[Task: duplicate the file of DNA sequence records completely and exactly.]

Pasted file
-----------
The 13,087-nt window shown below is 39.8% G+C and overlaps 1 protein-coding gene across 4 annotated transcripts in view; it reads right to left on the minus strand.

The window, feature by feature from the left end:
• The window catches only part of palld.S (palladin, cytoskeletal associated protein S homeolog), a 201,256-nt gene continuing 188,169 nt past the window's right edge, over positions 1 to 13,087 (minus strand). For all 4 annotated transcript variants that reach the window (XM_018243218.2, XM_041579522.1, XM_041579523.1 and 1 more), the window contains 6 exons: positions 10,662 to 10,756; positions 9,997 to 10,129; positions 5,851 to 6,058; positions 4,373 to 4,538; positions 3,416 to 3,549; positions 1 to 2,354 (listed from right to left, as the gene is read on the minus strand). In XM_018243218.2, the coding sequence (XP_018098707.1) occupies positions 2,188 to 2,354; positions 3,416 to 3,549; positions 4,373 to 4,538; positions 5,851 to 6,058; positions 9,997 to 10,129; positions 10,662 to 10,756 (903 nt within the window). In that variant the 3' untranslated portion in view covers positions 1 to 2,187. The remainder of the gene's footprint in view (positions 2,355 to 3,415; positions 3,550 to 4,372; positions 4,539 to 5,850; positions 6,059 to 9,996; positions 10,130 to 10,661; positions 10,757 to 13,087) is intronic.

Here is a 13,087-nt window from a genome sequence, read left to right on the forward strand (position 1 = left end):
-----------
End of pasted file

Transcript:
The 13,087-nt window shown below is 39.8% G+C and overlaps 1 protein-coding gene across 4 annotated transcripts in view; it reads right to left on the minus strand.

The window, feature by feature from the left end:
• The window catches only part of palld.S (palladin, cytoskeletal associated protein S homeolog), a 201,256-nt gene continuing 188,169 nt past the window's right edge, over positions 1 to 13,087 (minus strand). For all 4 annotated transcript variants that reach the window (XM_018243218.2, XM_041579522.1, XM_041579523.1 and 1 more), the window contains 6 exons: positions 10,662 to 10,756; positions 9,997 to 10,129; positions 5,851 to 6,058; positions 4,373 to 4,538; positions 3,416 to 3,549; positions 1 to 2,354 (listed from right to left, as the gene is read on the minus strand). In XM_018243218.2, the coding sequence (XP_018098707.1) occupies positions 2,188 to 2,354; positions 3,416 to 3,549; positions 4,373 to 4,538; positions 5,851 to 6,058; positions 9,997 to 10,129; positions 10,662 to 10,756 (903 nt within the window). In that variant the 3' untranslated portion in view covers positions 1 to 2,187. The remainder of the gene's footprint in view (positions 2,355 to 3,415; positions 3,550 to 4,372; positions 4,539 to 5,850; positions 6,059 to 9,996; positions 10,130 to 10,661; positions 10,757 to 13,087) is intronic.

Here is a 13,087-nt window from a genome sequence, read left to right on the forward strand (position 1 = left end):